In the petition filed by the NGO 'We the Citizens', demand was also made for the rehabilitation of Hindus and Sikhs who had left Kashmir and settled in other parts of the country during the era of terrorism.
New Delhi: The Supreme Court has refused to hear the petition filed regarding the SIT investigation into the genocide of the killings of Hindus and Sikhs in Jammu and Kashmir between 1989 and 2003. The court asked the petitioner to first submit a memorandum to the government regarding their demands. In the petition filed by the NGO 'We the Citizens', there was also a demand for the rehabilitation of Hindus and Sikhs who had left Kashmir and settled in other parts of the country during the era of terrorism.
During the hearing, advocate Barun Kumar Sinha, appearing for the petitioner, argued that more than 1 lakh Hindus have been killed in Kashmir during this period of terrorism. He cited the book 'Our moon has blood clots' by Rahul Pandita and 'My Frozen Turbulence in Kashmir' by Jagmohan, who was the Governor of Jammu and Kashmir. He said that in these books, the incidents of massacre, arson and displacement of Hindu Sikhs in Jammu and Kashmir have been recorded.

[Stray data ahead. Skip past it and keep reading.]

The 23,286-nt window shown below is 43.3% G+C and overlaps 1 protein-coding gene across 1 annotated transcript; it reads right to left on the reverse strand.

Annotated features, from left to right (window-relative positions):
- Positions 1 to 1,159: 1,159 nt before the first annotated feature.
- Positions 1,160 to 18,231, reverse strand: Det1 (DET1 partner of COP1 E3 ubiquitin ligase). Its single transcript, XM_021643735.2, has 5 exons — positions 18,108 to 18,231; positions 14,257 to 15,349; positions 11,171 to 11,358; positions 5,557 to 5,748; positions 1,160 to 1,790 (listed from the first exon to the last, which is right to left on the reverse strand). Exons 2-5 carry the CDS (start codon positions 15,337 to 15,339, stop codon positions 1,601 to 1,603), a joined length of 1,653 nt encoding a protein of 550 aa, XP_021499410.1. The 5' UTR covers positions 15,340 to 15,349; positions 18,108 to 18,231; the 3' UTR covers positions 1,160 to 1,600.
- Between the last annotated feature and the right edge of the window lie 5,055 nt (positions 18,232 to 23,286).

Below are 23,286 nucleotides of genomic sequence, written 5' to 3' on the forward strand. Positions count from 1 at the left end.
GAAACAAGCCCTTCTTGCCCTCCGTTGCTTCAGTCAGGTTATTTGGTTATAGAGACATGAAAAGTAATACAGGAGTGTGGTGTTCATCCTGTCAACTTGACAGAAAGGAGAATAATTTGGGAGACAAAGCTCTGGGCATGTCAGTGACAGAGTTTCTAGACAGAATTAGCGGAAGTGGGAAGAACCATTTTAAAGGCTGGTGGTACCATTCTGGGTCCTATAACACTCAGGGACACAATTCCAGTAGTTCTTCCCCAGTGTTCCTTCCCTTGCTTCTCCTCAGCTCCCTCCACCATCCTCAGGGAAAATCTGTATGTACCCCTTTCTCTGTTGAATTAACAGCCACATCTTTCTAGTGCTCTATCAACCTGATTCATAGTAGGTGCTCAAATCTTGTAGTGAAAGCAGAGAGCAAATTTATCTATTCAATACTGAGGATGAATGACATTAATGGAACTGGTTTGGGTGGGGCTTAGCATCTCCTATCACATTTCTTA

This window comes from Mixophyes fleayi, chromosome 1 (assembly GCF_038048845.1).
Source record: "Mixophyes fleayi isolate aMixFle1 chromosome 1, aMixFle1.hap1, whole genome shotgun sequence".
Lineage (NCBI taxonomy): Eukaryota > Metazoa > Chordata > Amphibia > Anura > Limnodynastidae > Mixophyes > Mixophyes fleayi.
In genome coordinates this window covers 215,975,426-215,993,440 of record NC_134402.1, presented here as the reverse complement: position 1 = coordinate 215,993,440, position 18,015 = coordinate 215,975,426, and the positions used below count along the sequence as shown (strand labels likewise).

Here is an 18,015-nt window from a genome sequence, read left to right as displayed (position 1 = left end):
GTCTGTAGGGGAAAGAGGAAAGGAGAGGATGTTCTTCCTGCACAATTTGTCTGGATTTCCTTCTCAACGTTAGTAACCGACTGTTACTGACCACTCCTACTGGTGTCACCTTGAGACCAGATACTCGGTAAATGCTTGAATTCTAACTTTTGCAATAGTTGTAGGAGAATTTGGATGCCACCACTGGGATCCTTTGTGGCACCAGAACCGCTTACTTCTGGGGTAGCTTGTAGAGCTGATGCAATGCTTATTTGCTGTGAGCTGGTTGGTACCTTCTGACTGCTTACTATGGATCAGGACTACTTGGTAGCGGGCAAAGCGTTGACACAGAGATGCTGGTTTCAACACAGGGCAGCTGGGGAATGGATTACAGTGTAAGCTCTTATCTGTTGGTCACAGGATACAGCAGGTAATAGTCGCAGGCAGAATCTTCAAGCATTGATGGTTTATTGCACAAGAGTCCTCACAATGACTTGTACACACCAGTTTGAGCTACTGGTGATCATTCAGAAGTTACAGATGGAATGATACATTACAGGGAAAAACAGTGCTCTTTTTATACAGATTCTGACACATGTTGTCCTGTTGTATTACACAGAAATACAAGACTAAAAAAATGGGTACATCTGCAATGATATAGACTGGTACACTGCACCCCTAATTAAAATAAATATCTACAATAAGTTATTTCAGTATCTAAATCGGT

'Government ignored the pain of genocide victims'
Advocate Barun Sinha argued that the Jammu and Kashmir government never tried to investigate the plot of the genocide. Always ignored the pain of the victims. Sinha argued that the Indian Penal Code (IPC) and CrPC came into force only after the special status granted to Jammu and Kashmir under Article 370 in the year 2019 ended. Therefore, under all this, the perpetrators of the genocide were never prosecuted.
Curative petition pending regarding Kashmiri Pandits
Earlier in 2017 also, the Supreme Court had refused to hear a petition seeking a similar demand from an institution named 'Roots in Kashmir'. Then the court said that it would not be possible to collect evidence after so many years of the massacre in 1990. The petitioner had filed a curative petition in the Supreme Court regarding this. This petition is still pending in the Supreme Court.